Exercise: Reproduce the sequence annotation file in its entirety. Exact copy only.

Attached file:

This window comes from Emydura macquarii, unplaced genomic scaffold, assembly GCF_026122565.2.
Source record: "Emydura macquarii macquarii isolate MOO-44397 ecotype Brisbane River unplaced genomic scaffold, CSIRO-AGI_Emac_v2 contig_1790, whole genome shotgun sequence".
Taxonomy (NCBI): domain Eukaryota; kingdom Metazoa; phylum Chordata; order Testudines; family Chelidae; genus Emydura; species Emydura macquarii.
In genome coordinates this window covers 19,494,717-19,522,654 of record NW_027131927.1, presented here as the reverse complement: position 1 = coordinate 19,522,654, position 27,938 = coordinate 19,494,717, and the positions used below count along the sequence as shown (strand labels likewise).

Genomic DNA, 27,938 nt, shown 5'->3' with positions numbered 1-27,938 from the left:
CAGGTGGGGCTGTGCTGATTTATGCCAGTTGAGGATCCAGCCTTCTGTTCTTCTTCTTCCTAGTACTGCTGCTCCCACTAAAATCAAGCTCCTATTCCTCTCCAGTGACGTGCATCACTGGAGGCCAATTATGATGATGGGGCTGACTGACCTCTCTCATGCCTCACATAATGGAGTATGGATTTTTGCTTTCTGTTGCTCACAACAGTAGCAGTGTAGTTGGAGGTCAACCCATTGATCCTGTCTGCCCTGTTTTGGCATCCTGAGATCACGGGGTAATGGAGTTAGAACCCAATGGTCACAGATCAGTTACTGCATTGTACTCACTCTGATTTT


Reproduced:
This window comes from Emydura macquarii, unplaced genomic scaffold, assembly GCF_026122565.2.
Source record: "Emydura macquarii macquarii isolate MOO-44397 ecotype Brisbane River unplaced genomic scaffold, CSIRO-AGI_Emac_v2 contig_1790, whole genome shotgun sequence".
Taxonomy (NCBI): domain Eukaryota; kingdom Metazoa; phylum Chordata; order Testudines; family Chelidae; genus Emydura; species Emydura macquarii.
In genome coordinates this window covers 19,494,717-19,522,654 of record NW_027131927.1, presented here as the reverse complement: position 1 = coordinate 19,522,654, position 27,938 = coordinate 19,494,717, and the positions used below count along the sequence as shown (strand labels likewise).

Genomic DNA, 27,938 nt, shown 5'->3' with positions numbered 1-27,938 from the left:
CAGGTGGGGCTGTGCTGATTTATGCCAGTTGAGGATCCAGCCTTCTGTTCTTCTTCTTCCTAGTACTGCTGCTCCCACTAAAATCAAGCTCCTATTCCTCTCCAGTGACGTGCATCACTGGAGGCCAATTATGATGATGGGGCTGACTGACCTCTCTCATGCCTCACATAATGGAGTATGGATTTTTGCTTTCTGTTGCTCACAACAGTAGCAGTGTAGTTGGAGGTCAACCCATTGATCCTGTCTGCCCTGTTTTGGCATCCTGAGATCACGGGGTAATGGAGTTAGAACCCAATGGTCACAGATCAGTTACTGCATTGTACTCACTCTGATTTT